# A simple theorem we pondered in our ski lodge.... (sum of Fibonacci numbers)

• I
• rumborak
In summary, we discussed the possibility of writing any natural number as a sum of unique Fibonacci numbers, and it was confirmed by a C program. While there is no formal proof, Zeckendorf's theorem states that every natural number can be written as a sum of unique numbers in a set with specific conditions. This theorem was originally published in the 1950s by Gerrit Lekkerkerker, but is now named after Zeckendorf. The proof can be shown through induction, and it applies to the Fibonacci numbers as they start at 1 and do not increase by more than a factor of 2.
rumborak
We talked about Fibonacci numbers, and I wondered:

Can any natural number be construed by a sum of unique Fibonacci numbers?

My guess was yes, and a C program I wrote confirms that to be up to about 2,000, but that's of course is no proof. The best semi-proof I could come up with is that the Fibonacci sequence is more closely than the power-of-two sequence, which we know is enough to construct all numbers. Better explanation, but still a bit hand-wavy.

Awesome, thanks. I figured there would be some ancient proof of this. 1970s is surprisingly young actually!

Writing every natural number as sum of unique numbers of a set is possible for every set of increasing integers where ##a_1=1## and ##a_{n+1} \leq 2 a_n##. You can prove this by induction:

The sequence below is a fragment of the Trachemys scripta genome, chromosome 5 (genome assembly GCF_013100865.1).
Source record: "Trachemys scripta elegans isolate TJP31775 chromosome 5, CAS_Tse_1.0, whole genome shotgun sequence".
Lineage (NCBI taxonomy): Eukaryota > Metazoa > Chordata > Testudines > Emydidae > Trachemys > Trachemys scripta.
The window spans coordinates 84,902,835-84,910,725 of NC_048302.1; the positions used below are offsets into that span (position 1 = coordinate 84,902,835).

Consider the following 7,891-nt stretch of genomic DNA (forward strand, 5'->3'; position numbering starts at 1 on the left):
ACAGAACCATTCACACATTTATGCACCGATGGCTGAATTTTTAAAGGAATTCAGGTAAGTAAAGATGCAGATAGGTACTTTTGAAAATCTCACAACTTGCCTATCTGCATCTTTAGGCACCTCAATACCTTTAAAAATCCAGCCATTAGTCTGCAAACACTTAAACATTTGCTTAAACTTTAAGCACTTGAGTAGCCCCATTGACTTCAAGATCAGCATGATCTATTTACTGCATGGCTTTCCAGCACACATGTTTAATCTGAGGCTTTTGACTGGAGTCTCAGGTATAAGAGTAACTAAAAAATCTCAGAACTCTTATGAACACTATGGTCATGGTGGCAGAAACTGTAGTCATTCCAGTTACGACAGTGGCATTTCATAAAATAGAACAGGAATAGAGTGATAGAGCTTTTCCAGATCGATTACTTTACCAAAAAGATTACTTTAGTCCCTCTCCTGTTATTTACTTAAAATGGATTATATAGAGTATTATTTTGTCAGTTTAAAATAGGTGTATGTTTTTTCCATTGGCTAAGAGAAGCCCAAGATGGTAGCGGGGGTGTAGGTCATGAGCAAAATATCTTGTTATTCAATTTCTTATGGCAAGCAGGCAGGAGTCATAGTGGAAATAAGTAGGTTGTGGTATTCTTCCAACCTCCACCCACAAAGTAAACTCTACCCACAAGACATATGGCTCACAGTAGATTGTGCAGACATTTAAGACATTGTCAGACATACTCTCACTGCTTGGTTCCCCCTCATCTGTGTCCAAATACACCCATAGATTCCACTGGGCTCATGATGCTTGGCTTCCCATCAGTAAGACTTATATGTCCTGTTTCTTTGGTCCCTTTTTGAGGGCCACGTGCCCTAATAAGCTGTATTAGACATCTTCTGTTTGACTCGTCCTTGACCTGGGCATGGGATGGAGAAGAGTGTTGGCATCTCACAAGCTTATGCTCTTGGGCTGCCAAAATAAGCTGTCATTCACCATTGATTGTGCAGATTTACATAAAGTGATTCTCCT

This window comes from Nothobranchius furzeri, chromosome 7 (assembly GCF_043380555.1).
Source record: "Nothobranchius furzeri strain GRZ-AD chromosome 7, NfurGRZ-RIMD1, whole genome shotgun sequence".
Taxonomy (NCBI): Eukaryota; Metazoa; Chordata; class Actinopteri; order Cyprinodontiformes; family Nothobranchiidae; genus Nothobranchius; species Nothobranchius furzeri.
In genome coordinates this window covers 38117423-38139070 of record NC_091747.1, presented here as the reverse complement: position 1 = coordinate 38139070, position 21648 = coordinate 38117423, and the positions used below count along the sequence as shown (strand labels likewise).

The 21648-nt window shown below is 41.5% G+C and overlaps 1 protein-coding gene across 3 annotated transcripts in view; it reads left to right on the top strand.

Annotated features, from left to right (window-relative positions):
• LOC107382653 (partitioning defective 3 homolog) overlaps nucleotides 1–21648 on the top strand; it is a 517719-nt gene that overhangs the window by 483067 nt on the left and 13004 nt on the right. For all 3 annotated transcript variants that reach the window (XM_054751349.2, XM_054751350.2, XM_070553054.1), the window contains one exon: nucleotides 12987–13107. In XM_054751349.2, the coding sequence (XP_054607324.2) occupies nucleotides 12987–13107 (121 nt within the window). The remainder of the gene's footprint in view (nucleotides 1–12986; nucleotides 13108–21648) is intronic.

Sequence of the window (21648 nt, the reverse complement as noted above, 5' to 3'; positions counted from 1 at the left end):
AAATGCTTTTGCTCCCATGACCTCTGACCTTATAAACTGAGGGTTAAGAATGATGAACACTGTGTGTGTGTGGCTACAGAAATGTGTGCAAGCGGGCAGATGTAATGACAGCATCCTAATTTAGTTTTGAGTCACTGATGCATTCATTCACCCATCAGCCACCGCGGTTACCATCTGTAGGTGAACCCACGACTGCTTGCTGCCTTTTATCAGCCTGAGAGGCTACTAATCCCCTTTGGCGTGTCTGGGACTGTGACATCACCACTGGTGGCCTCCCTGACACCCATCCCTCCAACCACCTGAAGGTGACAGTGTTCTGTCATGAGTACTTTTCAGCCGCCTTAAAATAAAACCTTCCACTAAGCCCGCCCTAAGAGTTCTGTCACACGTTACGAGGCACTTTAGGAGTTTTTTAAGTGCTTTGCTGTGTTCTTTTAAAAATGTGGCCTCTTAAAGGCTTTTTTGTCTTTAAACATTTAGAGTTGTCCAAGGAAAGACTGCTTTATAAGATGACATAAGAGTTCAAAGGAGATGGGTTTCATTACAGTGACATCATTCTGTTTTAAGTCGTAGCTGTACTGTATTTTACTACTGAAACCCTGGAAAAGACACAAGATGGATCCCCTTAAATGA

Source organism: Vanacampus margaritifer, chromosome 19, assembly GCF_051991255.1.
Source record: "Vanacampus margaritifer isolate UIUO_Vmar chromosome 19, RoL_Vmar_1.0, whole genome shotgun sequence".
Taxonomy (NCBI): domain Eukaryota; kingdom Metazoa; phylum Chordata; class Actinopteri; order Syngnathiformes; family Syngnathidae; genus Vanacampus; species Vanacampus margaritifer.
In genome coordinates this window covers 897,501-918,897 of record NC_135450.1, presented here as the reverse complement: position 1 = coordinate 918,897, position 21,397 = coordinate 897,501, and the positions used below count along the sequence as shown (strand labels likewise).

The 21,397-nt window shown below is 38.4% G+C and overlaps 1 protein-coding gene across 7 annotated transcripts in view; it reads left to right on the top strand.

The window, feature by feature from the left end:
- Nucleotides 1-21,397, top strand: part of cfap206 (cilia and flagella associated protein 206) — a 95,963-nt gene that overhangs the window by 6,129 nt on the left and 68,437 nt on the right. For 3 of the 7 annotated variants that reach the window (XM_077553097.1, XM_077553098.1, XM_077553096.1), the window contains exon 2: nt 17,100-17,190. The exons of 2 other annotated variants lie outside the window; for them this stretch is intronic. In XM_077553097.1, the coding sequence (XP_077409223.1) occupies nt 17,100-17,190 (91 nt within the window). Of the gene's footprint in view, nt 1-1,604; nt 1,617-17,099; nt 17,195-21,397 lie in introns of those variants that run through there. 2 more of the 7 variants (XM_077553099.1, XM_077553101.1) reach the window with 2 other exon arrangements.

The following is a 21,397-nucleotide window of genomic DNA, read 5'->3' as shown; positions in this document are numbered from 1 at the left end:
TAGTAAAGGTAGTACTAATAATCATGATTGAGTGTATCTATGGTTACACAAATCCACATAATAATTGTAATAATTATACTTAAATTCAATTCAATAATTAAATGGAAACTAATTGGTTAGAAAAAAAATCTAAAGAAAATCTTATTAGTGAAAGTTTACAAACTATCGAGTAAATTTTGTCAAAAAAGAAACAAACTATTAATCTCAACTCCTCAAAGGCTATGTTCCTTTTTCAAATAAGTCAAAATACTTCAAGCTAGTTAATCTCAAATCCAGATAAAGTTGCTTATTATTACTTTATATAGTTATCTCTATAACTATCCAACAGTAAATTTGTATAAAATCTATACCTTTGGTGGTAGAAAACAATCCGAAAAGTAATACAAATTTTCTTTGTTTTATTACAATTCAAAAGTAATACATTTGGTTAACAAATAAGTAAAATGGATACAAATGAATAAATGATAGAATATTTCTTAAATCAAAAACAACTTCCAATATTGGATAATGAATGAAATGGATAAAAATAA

• You can write 1 as such a sum as a1=1
• Induction step: If you can write 1 to ai-1 as such a sum, not using ai (obviously), then you can write ai to ai+ai-1= 2ai-1 ##\geq## ai+1 as such a sum.

As the Fibonacci numbers start at 1 and don't increase by more than a factor 2 per step, it works for them.

dkotschessaa

## 1. What is the "sum of Fibonacci numbers" theorem?

The "sum of Fibonacci numbers" theorem states that the sum of the first n Fibonacci numbers is equal to the (n+2)th Fibonacci number minus 1.

## 2. How do you prove the "sum of Fibonacci numbers" theorem?

The theorem can be proved using mathematical induction. The base case (n=1) can be easily verified, and then the inductive step can be used to prove that the theorem holds for all positive integers n.

## 3. Are there any real-world applications of the "sum of Fibonacci numbers" theorem?

Yes, the theorem has been applied in various fields such as computer science, finance, and biology. For example, it can be used to analyze the efficiency of algorithms, calculate the number of possible genetic codes, and understand the growth of certain plant populations.

## 4. What is the significance of the "sum of Fibonacci numbers" theorem?

The theorem is significant because it provides a mathematical relationship between the sum of consecutive Fibonacci numbers and the (n+2)th Fibonacci number. It also helps us understand the properties and patterns of the Fibonacci sequence, which appears in many natural phenomena.

## 5. Can the "sum of Fibonacci numbers" theorem be generalized?

Yes, the theorem can be generalized to other number sequences with similar properties to the Fibonacci sequence. It has also been extended to include negative and non-integer values for n.

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